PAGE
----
Reviews and Press

Katrina Carlson captured pop fans’ hearts with her debut album, 2001’s Apples for Eve, while her smash sophomore set, 2003’s Untucked, helped send a quartet of singles into the U.S. charts. Since then, the singer experimented with an edgier sound, but returned to lusher pastures for her third set, Here and Now. “Break My Fall,” however, is a sharp reminder of her journey into tougher lands, on a song underpinned at points by fiery rock guitar that singes classic rock territory. “The Secret” is nowhere near as hard, yet still has a pop/rock edge, but these two song’s are the exception to the set’s overwhelmingly soft and quiet rule. The album’s lovely title track and first single is much more representative, a shimmering number filled with orchestral strings that swell languorously into the crystalline chorus. “Daisy in Chains,” in contrast, is dappled with ’60s sunshine pop, threatening to break from its shackles, and just about does during the anthemic chorus. In contrast, “No One Is to Blame” is deliberately edged with an ’80s pop style, a reminder of its past. A Top Five hit for Howard Jones back in 1986, the British star joins Carlson for a cover that arguably bests the original smash. Its downbeat theme fits beautifully within this set, whose own themes revolve around fragile relationships, searches for love, and the need to hold it tight. For Carlson, love is a balm, and the only cure for her own insecurity. Obviously she’s not alone in this attitude, giving her lyrics a universal appeal. The music, comforting and comfortable, soft as a summer breeze, and flecked with lush atmospheres and pop sweetness, provides the perfect foil for Carlson’s own sweet tones and heartfelt deliveries. The album may be a tad to laid-back for the pop kids, but more mature fans will adore it.

A hit on adult contemporary radio, the rootsy singer-songwriter from Arizona is back with her third album, “Here and Now.”  The second (and title) track off the new disc blends her gentle voice with heartfelt lyrics and a backing orchestra for a power ballad inspired by holding her newborn baby for the first time.

Katrina Carlson has established a quiet, but persistently prosperous reputation at AC radio with five hits, beginning with 2003’s Benny Mardones duet, “I Know You By Heart,” then an endearing cover of the Cars’ “Drive” through to top 15 2006 hit “You Are Christmas.”  Upcoming full-length “Here and Now” is previewed with another creatively arranged cover/duet: 1986 AC No. 1 “No One is to Blame,” featuring the song’s original artist, Howard Jones, on vocals and piano. Production from Ron Aniello (Barenaked Ladies, Lifehouse, Jars of Clay) keenly preserves familiar elements, as Carlson and Jones trade off with innate chemistry that makes the song sound as if it were always meant to be delivered as such.  “Blame” feels primed to fuel Carlson’s first top 10 at the format.  Utterly charming.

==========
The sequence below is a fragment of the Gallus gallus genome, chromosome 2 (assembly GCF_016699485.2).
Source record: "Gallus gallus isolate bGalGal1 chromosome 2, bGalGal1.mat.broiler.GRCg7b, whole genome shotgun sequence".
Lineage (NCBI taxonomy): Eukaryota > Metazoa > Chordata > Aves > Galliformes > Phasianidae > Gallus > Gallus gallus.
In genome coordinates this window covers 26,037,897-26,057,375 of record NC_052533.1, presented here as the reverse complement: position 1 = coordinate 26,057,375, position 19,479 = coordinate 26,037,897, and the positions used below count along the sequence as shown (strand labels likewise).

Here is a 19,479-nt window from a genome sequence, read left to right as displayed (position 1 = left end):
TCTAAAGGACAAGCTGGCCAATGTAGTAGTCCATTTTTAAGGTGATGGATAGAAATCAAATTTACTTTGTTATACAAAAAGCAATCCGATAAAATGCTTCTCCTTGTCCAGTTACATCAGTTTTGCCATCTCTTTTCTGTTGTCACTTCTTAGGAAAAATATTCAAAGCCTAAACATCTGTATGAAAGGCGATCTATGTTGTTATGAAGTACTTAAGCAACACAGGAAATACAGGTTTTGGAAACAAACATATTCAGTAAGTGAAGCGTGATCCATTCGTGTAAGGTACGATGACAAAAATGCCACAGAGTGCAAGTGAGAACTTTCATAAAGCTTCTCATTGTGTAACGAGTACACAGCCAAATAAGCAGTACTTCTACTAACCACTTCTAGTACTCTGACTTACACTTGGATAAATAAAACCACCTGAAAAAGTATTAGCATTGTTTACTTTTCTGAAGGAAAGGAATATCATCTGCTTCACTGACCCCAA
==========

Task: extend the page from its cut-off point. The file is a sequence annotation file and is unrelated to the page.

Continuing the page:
– Chuck Taylor

Singer Katrina Carlson may not be Southern, but she does call herself a country girl.  Carlson was born and raised in Scottsdale, AZ.

“I lived in the most western style city in the west.  I am a Southwest country girl,” Carlson said.

There is not even a trace of country music’s typical twang in Carlson’s voice.  However, her lyrical, storytelling songwriting style does fit in with songs written by some of country music’s greatest singer/songwriters.

Carlson’s music especially shares similarites to that of country favorite Deanna Carter.  Both ladies have the same knack for writing about life’s ups and downs, sometimes in a serious manner and others in an over-the-top hilarious way.

When it comes to Carlson’s voice, it is extremely smooth and could be compared to likes of Sheryl Crow, Jewel and Sarah McLachlan.  “We’re all rockers, but friendly rockers,” Carlson said, while laughing.  “I love to play music to lift people up.”

She has had a successful career with several albums.  She is planning to release her new CD, “Here and Now,” early this Summer.  Carlson did not start  out in what she calls the pop, rock ‘n’ folk genre.  She was classically trained and developed skills in the operatic and Broadway singing styles.  “It’s a salute to my roots.  Plus, people seem to like it.”  She plans to begin her Knoxville performance, which will be held at 7:30 p.m. on April 21 at the Civic Coliseum, with 30 seconds from a song from the opera, “Carmen.”

Her Knoxville performance will allow Carlson to experience a dream come true, to perform during the same show as her childhood hero Kenny Loggins.

The concert is also a fundraiser for East Tennessee Children’s Hospital.  Ticket prices start at $45.  “This is a cause that is near and dear to my heart.  I have my own children, and one of my friends has a child who is in and out of the children’s hospital here,” Carlson said.

For more information on Carlson or to enjoy some of her tunes, visit www.KatrinaCarlson.com.

“Katrina Carlson should be a tutor in indie promotion.  “Suddenly Beautiful” is the fourth hit single from debut CD “Untucked,” which, oddly, has yet to be picked up by a major label.  Unlike previous adult contemporary offerings (most notably, “I Know You By Heart” with Benny Mardones and a cover of the Cars’ “Drive”), Carlson demonstrates a bit more acoustic-leaning grit in the Jack Joseph Puig radio mix – which makes sense, given the lyric: “I’m a fallen star, the sky gets so dark you don’t know/Suddenly, you make me beautiful.”  Such poignancy is rare for AC radio, but programmers are clearly developing a rare core artist for the format.  Talent can still transcend the machine.  “Beautiful,” indeed.
– Chuck Taylor

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